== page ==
Hats off to the weather enterprise, including NCEP, NWS/Salt Lake Weather Forecast Office, TV broadcasters, etc., for a really great forecast. This is a watershed event for the weather prediction in Utah. Our own mini-version of the 1993 Superstorm. It is often said that life in Utah is about 20 years behind the rest of America (don't believe me, spend a weekend in Provo...) and metaphorically that is where we are with forecast skill in part because many of our storm systems are very small in scale and not usually driven by strong synoptic forcing. As a result, model skill here lags the rest of the country. I was shocked at how difficult it was to forecast here when I moved from Seattle in 1995.
Since then, however, the observing system has improved substantially (e.g., MesoWest), the models have improved substantially, and forecasters have learned a lot about Intermountain weather. We still lag, but now we can seize opportunities such as we had today when the system is strongly forced, well captured by our much improved observing system, and well simulated by the models. The forecasters really went after it, spread the word (the web and social media revolution have helped here too), and spared the Wasatch Front a very difficult rush hour.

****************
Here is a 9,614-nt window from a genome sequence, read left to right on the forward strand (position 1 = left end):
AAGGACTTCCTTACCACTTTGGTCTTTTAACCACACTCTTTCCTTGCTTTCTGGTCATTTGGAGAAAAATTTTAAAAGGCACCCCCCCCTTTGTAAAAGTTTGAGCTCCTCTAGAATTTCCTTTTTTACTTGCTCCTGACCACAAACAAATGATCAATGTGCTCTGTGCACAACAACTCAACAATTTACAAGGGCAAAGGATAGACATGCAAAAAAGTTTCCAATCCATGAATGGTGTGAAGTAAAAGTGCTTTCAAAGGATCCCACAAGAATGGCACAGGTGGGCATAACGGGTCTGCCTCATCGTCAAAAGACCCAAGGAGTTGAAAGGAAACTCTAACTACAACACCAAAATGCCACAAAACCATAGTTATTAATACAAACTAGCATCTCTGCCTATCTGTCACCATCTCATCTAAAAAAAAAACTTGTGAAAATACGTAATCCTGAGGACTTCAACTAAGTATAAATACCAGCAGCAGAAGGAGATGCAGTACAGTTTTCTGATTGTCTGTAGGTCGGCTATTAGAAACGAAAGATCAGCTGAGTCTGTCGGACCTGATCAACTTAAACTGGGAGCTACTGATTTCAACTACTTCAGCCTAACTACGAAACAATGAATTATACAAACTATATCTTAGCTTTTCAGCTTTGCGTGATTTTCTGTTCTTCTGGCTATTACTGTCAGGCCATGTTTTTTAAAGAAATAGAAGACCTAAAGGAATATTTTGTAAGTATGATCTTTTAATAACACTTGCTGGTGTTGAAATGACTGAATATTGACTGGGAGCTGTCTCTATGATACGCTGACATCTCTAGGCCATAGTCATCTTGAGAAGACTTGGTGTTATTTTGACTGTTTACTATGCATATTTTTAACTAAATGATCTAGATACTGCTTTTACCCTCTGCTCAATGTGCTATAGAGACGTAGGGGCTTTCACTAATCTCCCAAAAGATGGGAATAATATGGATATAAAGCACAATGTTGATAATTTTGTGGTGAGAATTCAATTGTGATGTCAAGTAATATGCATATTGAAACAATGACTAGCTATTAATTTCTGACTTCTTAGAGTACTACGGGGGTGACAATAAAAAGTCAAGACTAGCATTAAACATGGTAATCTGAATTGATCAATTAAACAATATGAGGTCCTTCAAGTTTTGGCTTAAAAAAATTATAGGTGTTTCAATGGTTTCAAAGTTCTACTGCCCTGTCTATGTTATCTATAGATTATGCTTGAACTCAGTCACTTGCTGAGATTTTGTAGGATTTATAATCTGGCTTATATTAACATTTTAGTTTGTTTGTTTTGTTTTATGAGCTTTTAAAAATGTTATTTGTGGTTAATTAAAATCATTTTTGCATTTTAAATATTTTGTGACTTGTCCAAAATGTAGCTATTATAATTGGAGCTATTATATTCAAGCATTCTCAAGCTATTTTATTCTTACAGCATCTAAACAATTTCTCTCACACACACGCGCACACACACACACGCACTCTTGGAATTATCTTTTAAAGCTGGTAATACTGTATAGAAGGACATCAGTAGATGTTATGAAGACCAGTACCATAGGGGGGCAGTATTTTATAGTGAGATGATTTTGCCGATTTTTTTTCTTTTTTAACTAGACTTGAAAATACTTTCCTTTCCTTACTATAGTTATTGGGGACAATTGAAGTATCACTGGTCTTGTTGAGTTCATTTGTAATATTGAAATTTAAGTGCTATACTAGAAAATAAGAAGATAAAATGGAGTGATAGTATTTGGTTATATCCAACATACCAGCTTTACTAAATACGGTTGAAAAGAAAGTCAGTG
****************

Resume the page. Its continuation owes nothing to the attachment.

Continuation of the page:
Unfortunately, it gets much harder from here. Tonight and tomorrow we are once again dealing with the Dreaded Lake Effect, which is highly nonlinear, poorly resolved by NWP, very sensitive to small changes in the upstream flow (especially given the small lake size), etc. It appears that lake-effect will happen, but where, when, and how much? We don't have tools to reliably answer these questions yet (even probabalistic ones), which makes this a great research challenge for you students out there.
Like a good meteorologist, I'm hoping we get pounded. It will be unbelievably cold in the mountains tomorrow (probably below -10F above 9000 ft) so I'd like to go skiing in the foothills behind my house where it will be a more tolerable 10F.